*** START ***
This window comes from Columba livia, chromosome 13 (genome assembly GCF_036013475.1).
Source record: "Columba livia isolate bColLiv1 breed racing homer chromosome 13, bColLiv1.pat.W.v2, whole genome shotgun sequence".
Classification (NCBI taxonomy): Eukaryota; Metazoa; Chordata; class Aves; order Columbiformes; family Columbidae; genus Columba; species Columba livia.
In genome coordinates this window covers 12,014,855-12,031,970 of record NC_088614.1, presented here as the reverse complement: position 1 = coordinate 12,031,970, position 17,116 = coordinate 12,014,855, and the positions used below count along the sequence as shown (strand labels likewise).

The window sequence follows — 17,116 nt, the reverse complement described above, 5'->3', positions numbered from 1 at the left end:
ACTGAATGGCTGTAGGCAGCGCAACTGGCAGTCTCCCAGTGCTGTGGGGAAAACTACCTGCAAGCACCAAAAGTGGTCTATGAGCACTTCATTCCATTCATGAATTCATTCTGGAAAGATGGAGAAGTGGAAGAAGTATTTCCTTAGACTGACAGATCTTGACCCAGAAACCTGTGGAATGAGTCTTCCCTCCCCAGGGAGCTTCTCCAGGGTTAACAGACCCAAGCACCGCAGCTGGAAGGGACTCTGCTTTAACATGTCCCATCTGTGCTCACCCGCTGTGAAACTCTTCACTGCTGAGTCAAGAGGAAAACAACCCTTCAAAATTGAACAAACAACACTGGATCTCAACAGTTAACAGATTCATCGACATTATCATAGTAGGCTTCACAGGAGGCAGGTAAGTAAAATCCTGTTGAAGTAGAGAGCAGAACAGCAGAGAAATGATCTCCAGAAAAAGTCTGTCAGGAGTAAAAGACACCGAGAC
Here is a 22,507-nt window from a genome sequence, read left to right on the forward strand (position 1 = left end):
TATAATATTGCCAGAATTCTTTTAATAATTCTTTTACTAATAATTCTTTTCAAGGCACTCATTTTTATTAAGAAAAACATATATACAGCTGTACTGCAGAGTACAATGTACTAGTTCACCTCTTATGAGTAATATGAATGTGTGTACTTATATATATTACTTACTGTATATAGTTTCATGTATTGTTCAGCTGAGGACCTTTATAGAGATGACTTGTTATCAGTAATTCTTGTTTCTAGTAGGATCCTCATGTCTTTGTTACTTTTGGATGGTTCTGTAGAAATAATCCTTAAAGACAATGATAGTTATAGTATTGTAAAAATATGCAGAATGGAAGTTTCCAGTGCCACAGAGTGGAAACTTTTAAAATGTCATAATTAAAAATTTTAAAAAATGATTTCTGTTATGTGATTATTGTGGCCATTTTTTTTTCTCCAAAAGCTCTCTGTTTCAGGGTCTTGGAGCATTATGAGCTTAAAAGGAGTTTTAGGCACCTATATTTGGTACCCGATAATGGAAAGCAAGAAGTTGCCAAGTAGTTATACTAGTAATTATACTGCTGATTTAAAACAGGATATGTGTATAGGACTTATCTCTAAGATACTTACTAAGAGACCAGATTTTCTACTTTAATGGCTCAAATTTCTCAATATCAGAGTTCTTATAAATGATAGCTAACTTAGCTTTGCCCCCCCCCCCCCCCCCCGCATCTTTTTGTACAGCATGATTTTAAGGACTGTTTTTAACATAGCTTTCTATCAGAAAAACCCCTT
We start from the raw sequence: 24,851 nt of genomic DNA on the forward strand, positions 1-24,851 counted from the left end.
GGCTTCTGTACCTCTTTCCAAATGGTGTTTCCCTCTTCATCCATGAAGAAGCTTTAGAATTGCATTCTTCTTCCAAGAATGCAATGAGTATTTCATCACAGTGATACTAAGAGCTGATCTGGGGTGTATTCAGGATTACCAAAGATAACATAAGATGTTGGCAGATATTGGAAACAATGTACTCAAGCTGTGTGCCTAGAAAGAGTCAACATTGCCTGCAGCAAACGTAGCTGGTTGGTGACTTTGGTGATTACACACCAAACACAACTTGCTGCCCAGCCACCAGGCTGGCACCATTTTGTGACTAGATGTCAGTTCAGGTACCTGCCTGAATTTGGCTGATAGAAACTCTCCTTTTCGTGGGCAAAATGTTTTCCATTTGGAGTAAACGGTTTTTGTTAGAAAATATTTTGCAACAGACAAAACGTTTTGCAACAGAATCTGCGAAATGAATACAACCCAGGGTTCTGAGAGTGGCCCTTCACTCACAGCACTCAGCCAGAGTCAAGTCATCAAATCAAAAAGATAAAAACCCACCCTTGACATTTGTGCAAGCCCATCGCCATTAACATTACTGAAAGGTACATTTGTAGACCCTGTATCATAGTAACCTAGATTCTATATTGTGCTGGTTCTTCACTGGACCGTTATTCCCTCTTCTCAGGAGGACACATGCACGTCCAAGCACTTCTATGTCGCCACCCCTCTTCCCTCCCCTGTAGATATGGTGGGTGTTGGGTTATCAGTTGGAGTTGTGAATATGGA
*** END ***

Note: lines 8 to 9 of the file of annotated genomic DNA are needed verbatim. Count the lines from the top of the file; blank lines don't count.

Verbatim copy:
TATAATATTGCCAGAATTCTTTTAATAATTCTTTTACTAATAATTCTTTTCAAGGCACTCATTTTTATTAAGAAAAACATATATACAGCTGTACTGCAGAGTACAATGTACTAGTTCACCTCTTATGAGTAATATGAATGTGTGTACTTATATATATTACTTACTGTATATAGTTTCATGTATTGTTCAGCTGAGGACCTTTATAGAGATGACTTGTTATCAGTAATTCTTGTTTCTAGTAGGATCCTCATGTCTTTGTTACTTTTGGATGGTTCTGTAGAAATAATCCTTAAAGACAATGATAGTTATAGTATTGTAAAAATATGCAGAATGGAAGTTTCCAGTGCCACAGAGTGGAAACTTTTAAAATGTCATAATTAAAAATTTTAAAAAATGATTTCTGTTATGTGATTATTGTGGCCATTTTTTTTTCTCCAAAAGCTCTCTGTTTCAGGGTCTTGGAGCATTATGAGCTTAAAAGGAGTTTTAGGCACCTATATTTGGTACCCGATAATGGAAAGCAAGAAGTTGCCAAGTAGTTATACTAGTAATTATACTGCTGATTTAAAACAGGATATGTGTATAGGACTTATCTCTAAGATACTTACTAAGAGACCAGATTTTCTACTTTAATGGCTCAAATTTCTCAATATCAGAGTTCTTATAAATGATAGCTAACTTAGCTTTGCCCCCCCCCCCCCCCCCCGCATCTTTTTGTACAGCATGATTTTAAGGACTGTTTTTAACATAGCTTTCTATCAGAAAAACCCCTT
We start from the raw sequence: 24,851 nt of genomic DNA on the forward strand, positions 1-24,851 counted from the left end.